Bumped Django-Filter to 2.4.0.
This was a security release.
NumberFilter instances were subject to a potential DoS for numbers with very large exponents, if those were later convert to integers. We added a default
MaxValueValidator with a limit of
1e50, which is plenty big enough for most use-cases. (Also hooks to customise that if you need to.)
I like the way Django and DRF handle versioning. In
Y is the major release, implying You may need to make some adjustments here.
X is saved for bigger changes, but it’s unlikely they’ll ever be a DRF v4 on this scheme. With Django time-based release schedule
X just means it’s been 2 years since the last one.
X.Y.Z looks like SemVer, every time we get folks outraged that we’ve broken BC on a point release. This should be a major version change, they shout.
For django-filter this get’s to the point of being nonsensical. The library is so small and stable that any change, even clear bug fixes prompt You broke it!. The only solution then is to bump
X every time. No problem there: number are cheap. But the version then ceases to make any sense.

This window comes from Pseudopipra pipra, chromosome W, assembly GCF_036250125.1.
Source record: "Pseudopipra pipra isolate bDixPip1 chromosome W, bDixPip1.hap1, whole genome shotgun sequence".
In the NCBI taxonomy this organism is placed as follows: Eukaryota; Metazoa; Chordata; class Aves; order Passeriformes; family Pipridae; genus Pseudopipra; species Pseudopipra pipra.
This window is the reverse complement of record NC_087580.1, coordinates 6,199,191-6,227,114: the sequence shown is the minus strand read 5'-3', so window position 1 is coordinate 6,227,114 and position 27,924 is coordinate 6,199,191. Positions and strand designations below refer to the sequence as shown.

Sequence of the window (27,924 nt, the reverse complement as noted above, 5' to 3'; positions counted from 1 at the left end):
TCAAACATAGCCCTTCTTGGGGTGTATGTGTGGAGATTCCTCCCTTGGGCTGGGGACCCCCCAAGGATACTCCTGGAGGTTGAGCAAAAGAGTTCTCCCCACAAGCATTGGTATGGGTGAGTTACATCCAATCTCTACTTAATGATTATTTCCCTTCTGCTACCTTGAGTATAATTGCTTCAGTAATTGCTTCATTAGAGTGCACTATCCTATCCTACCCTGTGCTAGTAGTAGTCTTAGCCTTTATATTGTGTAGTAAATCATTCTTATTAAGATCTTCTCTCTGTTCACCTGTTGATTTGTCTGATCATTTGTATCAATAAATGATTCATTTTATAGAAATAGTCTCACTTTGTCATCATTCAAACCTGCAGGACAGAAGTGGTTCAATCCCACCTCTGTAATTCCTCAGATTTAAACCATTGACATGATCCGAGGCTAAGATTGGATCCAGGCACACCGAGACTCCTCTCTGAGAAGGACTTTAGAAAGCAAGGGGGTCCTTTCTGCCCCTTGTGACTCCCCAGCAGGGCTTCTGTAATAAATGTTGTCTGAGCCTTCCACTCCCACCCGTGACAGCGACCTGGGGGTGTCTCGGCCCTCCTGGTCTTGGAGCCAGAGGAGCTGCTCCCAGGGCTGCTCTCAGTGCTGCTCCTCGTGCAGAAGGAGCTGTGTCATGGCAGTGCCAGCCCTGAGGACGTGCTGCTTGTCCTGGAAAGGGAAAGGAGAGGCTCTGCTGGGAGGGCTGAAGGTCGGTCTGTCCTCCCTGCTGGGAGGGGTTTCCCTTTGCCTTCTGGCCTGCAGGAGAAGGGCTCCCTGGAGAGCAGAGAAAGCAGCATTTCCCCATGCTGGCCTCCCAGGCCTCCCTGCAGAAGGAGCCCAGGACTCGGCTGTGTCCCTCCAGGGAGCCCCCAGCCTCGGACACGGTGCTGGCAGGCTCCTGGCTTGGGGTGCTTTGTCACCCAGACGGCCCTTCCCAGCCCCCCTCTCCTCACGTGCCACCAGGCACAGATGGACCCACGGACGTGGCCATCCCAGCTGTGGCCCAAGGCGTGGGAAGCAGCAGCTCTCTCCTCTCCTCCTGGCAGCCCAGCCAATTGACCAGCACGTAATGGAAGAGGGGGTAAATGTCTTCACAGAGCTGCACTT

As such, the next version of django-filter will use CalVer, so it would have be
20.9.0 this time. We end up bumping
X at least every year, but at least it still carries some information.
I would have done it this time but... grrr... grumble... GitHub.
GitHub has these Security Advisories. They’re a good idea I suppose, but they seem half-baked:
20.9this time but I drafted the advisory on GitHub as
2.4and couldn't then edit it so...
I do kind of wish GitHub wouldn’t try to be everything. It doesn’t feel healthy. They’ll stumble, the commons will have been destroyed, and we’ll be in a strictly weaker position overall.
We had a good call with Micheal Kennedy of Talk Python for a Django Chat that’ll be with you soon.
He had this idea of Python as a “full-spectrum language” that I really liked — it’ll take you right from beginner to wherever you need to go.
Inevitably we got round to talking about async.
As much of an unneeded complication as it is for so many day-to-day use-cases, it’s important for Python because, if and when you do need the high throughput handling of these io-bound use-cases, you don’t want to have to switch language.
The same for Django: most of what you’re doing has no need of async but you don’t want to have to change web framework just because you need a sprinkling of non-blocking IO.
You might well choose a different language or framework if you’re doing lots of this stuff but Python’s not full-spectrum if it can’t accommodate you. Likewise Django’s not batteries included if we don’t have a story to tell there.
I liked this. It ties into the default principle that I’ll be writing about more. This is my default. I’ll use it until I need to change.